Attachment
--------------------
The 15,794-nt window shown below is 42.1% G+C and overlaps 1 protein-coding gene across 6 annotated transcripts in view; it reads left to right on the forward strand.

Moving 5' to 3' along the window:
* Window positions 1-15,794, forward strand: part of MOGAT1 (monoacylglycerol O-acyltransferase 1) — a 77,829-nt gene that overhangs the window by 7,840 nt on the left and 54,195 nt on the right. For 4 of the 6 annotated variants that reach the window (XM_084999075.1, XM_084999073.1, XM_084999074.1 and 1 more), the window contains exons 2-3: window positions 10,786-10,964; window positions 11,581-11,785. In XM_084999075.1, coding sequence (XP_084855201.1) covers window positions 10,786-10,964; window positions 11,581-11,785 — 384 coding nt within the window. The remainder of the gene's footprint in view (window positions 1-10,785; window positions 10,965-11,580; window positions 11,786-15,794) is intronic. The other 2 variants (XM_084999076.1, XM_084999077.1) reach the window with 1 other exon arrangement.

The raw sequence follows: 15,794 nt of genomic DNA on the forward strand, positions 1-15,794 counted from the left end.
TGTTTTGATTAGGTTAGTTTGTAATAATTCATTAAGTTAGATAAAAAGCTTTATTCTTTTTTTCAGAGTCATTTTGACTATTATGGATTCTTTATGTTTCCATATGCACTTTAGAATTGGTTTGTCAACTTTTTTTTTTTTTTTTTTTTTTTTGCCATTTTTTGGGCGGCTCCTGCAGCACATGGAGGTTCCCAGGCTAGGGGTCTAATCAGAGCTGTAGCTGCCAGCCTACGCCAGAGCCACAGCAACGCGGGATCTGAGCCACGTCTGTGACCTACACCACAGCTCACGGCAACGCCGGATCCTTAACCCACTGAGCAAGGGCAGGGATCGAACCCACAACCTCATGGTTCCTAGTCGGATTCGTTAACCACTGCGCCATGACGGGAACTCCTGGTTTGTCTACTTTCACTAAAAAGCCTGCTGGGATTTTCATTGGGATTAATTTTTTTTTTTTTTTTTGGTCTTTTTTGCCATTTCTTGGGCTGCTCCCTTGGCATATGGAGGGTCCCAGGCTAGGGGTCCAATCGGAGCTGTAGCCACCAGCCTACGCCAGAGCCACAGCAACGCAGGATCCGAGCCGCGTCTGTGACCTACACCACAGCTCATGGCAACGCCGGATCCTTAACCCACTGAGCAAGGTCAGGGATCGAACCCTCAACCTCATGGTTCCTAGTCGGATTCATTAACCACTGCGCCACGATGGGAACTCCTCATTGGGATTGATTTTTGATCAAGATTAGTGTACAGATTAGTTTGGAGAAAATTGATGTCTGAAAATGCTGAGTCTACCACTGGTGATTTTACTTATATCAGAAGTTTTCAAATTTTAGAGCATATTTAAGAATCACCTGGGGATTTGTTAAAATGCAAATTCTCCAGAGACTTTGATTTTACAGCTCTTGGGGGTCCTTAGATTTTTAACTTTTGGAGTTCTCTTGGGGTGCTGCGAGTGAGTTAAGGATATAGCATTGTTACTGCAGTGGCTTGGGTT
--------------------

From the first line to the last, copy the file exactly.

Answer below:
The 15,794-nt window shown below is 42.1% G+C and overlaps 1 protein-coding gene across 6 annotated transcripts in view; it reads left to right on the forward strand.

Moving 5' to 3' along the window:
* Window positions 1-15,794, forward strand: part of MOGAT1 (monoacylglycerol O-acyltransferase 1) — a 77,829-nt gene that overhangs the window by 7,840 nt on the left and 54,195 nt on the right. For 4 of the 6 annotated variants that reach the window (XM_084999075.1, XM_084999073.1, XM_084999074.1 and 1 more), the window contains exons 2-3: window positions 10,786-10,964; window positions 11,581-11,785. In XM_084999075.1, coding sequence (XP_084855201.1) covers window positions 10,786-10,964; window positions 11,581-11,785 — 384 coding nt within the window. The remainder of the gene's footprint in view (window positions 1-10,785; window positions 10,965-11,580; window positions 11,786-15,794) is intronic. The other 2 variants (XM_084999076.1, XM_084999077.1) reach the window with 1 other exon arrangement.

The raw sequence follows: 15,794 nt of genomic DNA on the forward strand, positions 1-15,794 counted from the left end.
TGTTTTGATTAGGTTAGTTTGTAATAATTCATTAAGTTAGATAAAAAGCTTTATTCTTTTTTTCAGAGTCATTTTGACTATTATGGATTCTTTATGTTTCCATATGCACTTTAGAATTGGTTTGTCAACTTTTTTTTTTTTTTTTTTTTTTTTGCCATTTTTTGGGCGGCTCCTGCAGCACATGGAGGTTCCCAGGCTAGGGGTCTAATCAGAGCTGTAGCTGCCAGCCTACGCCAGAGCCACAGCAACGCGGGATCTGAGCCACGTCTGTGACCTACACCACAGCTCACGGCAACGCCGGATCCTTAACCCACTGAGCAAGGGCAGGGATCGAACCCACAACCTCATGGTTCCTAGTCGGATTCGTTAACCACTGCGCCATGACGGGAACTCCTGGTTTGTCTACTTTCACTAAAAAGCCTGCTGGGATTTTCATTGGGATTAATTTTTTTTTTTTTTTTTGGTCTTTTTTGCCATTTCTTGGGCTGCTCCCTTGGCATATGGAGGGTCCCAGGCTAGGGGTCCAATCGGAGCTGTAGCCACCAGCCTACGCCAGAGCCACAGCAACGCAGGATCCGAGCCGCGTCTGTGACCTACACCACAGCTCATGGCAACGCCGGATCCTTAACCCACTGAGCAAGGTCAGGGATCGAACCCTCAACCTCATGGTTCCTAGTCGGATTCATTAACCACTGCGCCACGATGGGAACTCCTCATTGGGATTGATTTTTGATCAAGATTAGTGTACAGATTAGTTTGGAGAAAATTGATGTCTGAAAATGCTGAGTCTACCACTGGTGATTTTACTTATATCAGAAGTTTTCAAATTTTAGAGCATATTTAAGAATCACCTGGGGATTTGTTAAAATGCAAATTCTCCAGAGACTTTGATTTTACAGCTCTTGGGGGTCCTTAGATTTTTAACTTTTGGAGTTCTCTTGGGGTGCTGCGAGTGAGTTAAGGATATAGCATTGTTACTGCAGTGGCTTGGGTT